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How Much Should You Tell Your Employees?

Transparency, like most things, is best done in moderation.

Opinions expressed by Entrepreneur contributors are their own.

There is a lot of talk about transparency of leaders and companies, but how transparent should you be? In many cases, if your team is armed with all the facts, then they can better execute in their role and help drive the company forward. On the flip side, sharing too much information can be distracting and even detrimental to company culture and employee engagement. So where do you draw the line?

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The benefits of transparency

There are many benefits to being transparent, and one of the most pertinent is that of trust. Trust cannot be cultivated if transparency is not something which flows from the top tiers of the organization. If you commit to transparency, it has to be something which everyone takes seriously; otherwise, that trust will be lost. Without trust, it can be difficult to motivate your staff to take risks and even tougher to empower them to make the best decisions for your business.

In a transparent organization, your team will feel valued because they're more likely to be involved in the decision-making process. They'll be kept up to date and not left to wonder about the whys or whens. Staff turnover will be reduced, and profits will grow if productivity increases. Even when things go wrong, the entire team can work together to resolve an issue. Many hands make light work, especially when everyone is working on the same page.

Related: 10 Myths About Workplace Culture

Keep transparency in context

While you may wish to maintain a culture of transparency, keep in mind that no one person needs to understand everything to do their job well. There's no point in overloading a new junior employee with all the facts that a staff member of 10 years understands. It's too much information for anyone to handle at once, and it's likely not necessary for them to carry out their role effectively. Your staff can easily become misinformed and unnecessarily stressed about things that don't concern them in the first place.

Making high-level information such as financials, salary information or business projections available to your employees is considered risky by some. However, many business leaders believe it demonstrates openness and equality. If you want to cement team trust and reinforce your commitment to transparency, this may be a path to consider.

Take social media management company Buffer as an example. They operate on a transparent salary formula, and they're not afraid to share the full salary details of current team members. This takes the unknown out of hiring and sets expectations among team members while leveling the playing field for those looking to grow within their roles.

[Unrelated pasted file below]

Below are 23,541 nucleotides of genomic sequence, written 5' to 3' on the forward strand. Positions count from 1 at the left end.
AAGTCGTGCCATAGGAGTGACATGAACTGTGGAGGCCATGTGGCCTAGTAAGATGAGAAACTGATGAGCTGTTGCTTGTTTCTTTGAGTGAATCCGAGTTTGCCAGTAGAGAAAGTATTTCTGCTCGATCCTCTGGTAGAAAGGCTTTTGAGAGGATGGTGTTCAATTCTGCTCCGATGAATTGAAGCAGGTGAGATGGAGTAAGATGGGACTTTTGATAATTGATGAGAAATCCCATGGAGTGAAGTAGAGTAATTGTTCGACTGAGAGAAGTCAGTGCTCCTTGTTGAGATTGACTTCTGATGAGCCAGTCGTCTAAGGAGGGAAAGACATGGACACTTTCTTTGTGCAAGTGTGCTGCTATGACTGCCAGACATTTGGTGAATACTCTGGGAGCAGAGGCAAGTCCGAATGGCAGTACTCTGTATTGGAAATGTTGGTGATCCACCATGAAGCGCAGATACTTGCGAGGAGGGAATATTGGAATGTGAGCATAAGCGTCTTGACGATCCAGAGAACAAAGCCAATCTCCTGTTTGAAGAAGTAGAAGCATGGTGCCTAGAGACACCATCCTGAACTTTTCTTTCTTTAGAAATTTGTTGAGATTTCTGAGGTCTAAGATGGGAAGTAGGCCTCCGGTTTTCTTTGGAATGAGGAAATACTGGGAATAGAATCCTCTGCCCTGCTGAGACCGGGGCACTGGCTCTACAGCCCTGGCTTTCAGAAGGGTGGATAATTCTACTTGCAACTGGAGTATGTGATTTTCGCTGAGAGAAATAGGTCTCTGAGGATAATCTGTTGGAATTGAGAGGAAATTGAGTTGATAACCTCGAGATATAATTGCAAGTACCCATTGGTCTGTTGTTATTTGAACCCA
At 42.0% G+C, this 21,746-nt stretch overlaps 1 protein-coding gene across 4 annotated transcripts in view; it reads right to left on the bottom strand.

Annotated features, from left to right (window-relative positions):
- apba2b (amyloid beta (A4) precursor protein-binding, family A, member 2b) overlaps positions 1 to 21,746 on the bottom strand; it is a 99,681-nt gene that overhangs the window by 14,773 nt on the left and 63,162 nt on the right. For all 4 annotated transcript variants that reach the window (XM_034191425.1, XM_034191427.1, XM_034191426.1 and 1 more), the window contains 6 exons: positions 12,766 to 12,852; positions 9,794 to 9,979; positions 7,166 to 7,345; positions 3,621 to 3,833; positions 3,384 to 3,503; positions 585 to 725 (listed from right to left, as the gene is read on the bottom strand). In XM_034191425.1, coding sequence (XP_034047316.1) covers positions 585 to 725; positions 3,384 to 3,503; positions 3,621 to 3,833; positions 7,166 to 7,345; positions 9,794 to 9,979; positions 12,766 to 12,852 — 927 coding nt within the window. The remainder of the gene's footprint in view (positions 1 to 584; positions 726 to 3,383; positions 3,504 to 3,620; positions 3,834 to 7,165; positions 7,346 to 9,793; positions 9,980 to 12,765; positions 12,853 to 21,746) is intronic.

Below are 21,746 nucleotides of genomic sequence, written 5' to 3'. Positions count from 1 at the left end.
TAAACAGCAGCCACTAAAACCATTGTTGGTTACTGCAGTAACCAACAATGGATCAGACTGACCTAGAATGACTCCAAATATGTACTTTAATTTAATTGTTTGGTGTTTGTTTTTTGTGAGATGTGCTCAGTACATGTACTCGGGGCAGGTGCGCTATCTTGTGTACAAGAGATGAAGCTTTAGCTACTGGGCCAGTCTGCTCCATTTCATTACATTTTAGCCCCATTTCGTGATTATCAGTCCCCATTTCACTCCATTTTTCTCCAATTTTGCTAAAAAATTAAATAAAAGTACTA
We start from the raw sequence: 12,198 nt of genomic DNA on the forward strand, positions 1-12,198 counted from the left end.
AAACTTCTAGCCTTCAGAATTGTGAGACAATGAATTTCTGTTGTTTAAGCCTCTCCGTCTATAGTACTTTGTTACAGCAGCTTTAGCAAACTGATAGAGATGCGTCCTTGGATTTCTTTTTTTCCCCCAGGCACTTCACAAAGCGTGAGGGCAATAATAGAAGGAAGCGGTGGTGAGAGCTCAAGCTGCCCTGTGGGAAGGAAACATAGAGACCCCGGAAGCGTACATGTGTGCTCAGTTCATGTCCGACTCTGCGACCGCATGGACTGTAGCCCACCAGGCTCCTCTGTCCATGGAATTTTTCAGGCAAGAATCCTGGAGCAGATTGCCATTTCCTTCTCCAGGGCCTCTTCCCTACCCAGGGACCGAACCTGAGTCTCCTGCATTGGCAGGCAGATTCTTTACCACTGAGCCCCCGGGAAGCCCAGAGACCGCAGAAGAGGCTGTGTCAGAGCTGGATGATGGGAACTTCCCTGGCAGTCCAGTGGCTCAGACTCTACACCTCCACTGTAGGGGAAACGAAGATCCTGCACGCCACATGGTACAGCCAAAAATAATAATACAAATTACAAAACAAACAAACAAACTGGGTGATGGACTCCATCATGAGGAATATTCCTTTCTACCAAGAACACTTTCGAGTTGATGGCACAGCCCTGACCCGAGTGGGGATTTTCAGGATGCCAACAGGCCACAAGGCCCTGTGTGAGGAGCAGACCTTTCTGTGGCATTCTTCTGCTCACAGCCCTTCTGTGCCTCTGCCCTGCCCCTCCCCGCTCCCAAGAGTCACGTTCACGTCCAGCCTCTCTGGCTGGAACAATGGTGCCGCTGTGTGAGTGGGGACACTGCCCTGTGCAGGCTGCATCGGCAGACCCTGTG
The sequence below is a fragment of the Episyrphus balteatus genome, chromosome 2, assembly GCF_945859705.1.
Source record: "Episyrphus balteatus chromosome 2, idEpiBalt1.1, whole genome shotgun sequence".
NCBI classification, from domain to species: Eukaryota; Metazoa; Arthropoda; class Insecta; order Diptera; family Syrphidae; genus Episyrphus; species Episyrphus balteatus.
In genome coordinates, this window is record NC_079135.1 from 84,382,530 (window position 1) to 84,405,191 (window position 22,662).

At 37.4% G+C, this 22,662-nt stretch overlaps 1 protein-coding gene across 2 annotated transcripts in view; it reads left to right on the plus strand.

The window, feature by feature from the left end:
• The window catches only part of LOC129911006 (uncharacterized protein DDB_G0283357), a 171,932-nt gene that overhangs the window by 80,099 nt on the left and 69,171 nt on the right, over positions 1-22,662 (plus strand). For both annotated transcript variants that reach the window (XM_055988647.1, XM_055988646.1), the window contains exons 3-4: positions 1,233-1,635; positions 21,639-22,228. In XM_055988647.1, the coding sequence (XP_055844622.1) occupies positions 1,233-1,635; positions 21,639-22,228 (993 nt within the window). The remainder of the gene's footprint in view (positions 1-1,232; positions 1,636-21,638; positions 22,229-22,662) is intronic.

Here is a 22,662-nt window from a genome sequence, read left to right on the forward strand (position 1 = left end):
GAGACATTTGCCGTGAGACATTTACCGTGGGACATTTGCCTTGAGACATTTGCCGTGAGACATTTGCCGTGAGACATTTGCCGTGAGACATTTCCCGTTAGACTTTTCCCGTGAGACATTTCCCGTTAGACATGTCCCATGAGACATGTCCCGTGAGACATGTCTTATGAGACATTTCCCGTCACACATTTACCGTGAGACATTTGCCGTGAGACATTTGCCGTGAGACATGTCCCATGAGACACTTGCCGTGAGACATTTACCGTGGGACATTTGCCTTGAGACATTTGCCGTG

Related: 6 Steps to Building a Strong Company Culture

Maintain a middle ground

You can successfully operate a transparent company without revealing everything. Transparency isn't an all or nothing scenario. Find a comfortable middle ground that works for you, your leadership team and your employees. Keep an open door policy in which team members have the ability to ask questions -- even if the topic isn't something you can provide immediate answers to. As an employee, there's nothing worse than wondering where you fit into an organization and how you can make a difference. Make sure your team knows that communication is key.

Strive to work as a team

At the end of the day, you want to ensure that your team can work together collaboratively. If everyone is on the same page, you and your employees can operate alongside each other to reach your mission and company goals. Studies show that nearly 80 percent of engaged employees have trust in their leadership and their vision. With solid employee engagement and a highly collaborative work environment, nothing is off-limits.

Related: Use This Secret Military Trick to Tell if Someone Is Lying

The first steps to transparency

If your goal is to increase your transparency among leadership, it needs to be communicated from top to bottom -- and back up again. It's a two-way street with information being passed around as necessary. And, most importantly, it needs to be seen as a company-wide priority by everyone for habits to change. You may need to consider new technology to enable the effective dissemination of information throughout the organization so everyone can stay in the loop.

Gone are the days of companies pretending like they know it all. Companies make mistakes, and honesty will only serve to deepen your employees' trust and commitment to your vision

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